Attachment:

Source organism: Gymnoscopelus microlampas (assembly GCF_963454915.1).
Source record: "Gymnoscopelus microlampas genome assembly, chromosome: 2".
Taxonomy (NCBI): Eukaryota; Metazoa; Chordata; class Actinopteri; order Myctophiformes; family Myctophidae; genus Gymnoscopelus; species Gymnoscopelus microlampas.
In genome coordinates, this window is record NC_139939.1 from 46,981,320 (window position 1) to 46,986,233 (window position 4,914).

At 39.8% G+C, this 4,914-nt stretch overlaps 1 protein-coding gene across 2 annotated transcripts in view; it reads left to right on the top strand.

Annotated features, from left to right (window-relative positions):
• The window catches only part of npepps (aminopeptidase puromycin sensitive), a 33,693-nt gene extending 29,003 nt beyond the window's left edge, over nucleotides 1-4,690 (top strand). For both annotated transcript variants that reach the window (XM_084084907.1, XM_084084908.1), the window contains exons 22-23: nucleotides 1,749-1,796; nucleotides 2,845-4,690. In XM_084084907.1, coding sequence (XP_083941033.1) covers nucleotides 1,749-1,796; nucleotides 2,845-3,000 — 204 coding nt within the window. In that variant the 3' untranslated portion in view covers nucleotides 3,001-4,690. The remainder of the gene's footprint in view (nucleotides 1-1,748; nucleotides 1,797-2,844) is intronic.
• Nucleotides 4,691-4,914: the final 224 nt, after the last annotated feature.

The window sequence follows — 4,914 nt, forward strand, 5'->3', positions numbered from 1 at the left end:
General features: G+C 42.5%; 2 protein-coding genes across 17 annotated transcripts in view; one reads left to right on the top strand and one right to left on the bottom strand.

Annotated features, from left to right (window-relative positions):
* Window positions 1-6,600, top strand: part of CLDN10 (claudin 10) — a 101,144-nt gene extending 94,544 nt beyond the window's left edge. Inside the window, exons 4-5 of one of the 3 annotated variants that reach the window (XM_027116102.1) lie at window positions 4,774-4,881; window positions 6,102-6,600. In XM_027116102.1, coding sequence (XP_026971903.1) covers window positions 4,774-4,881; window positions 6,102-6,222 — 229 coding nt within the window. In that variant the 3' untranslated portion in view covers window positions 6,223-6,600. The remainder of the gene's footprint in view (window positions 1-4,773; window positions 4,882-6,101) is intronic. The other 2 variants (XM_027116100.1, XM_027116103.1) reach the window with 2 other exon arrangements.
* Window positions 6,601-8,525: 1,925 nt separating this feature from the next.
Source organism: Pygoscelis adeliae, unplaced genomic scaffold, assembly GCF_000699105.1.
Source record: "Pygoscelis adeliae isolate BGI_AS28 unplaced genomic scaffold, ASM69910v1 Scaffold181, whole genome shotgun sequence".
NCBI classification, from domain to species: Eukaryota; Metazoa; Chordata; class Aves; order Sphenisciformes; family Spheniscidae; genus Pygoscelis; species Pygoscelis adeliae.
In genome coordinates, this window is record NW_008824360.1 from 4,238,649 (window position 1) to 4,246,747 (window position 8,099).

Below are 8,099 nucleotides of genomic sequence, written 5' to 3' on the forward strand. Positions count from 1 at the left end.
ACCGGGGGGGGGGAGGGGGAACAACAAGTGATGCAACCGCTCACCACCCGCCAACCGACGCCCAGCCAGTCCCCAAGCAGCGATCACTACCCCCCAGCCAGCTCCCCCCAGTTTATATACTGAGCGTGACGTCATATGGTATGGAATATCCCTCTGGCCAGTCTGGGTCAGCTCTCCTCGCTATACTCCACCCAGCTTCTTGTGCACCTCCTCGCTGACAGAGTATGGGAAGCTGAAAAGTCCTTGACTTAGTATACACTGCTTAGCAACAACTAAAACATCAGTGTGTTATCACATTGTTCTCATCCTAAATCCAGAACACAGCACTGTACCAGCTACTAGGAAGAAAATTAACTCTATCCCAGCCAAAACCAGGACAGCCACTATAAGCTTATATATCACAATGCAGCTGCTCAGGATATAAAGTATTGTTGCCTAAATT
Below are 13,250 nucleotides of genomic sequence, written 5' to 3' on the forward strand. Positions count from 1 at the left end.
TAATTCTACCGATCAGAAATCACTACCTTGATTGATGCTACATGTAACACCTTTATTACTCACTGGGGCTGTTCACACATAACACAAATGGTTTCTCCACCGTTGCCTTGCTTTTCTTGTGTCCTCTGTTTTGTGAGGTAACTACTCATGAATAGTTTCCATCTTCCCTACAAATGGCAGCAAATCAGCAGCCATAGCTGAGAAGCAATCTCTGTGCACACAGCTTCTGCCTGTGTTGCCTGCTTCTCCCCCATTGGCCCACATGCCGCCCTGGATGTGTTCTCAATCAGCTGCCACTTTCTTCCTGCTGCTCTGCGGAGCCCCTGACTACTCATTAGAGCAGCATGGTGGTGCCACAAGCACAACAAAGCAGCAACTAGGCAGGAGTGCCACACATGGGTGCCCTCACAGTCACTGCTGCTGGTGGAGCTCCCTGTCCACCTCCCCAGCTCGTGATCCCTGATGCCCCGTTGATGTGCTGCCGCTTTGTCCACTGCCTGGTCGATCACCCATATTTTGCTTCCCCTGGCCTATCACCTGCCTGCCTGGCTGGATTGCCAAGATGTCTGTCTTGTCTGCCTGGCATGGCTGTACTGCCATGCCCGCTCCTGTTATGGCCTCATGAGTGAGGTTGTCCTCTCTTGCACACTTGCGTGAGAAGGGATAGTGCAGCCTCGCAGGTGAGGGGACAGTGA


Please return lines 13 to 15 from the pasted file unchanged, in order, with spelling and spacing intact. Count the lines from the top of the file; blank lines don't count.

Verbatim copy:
* Window positions 6,601-8,525: 1,925 nt separating this feature from the next.
Source organism: Pygoscelis adeliae, unplaced genomic scaffold, assembly GCF_000699105.1.
Source record: "Pygoscelis adeliae isolate BGI_AS28 unplaced genomic scaffold, ASM69910v1 Scaffold181, whole genome shotgun sequence".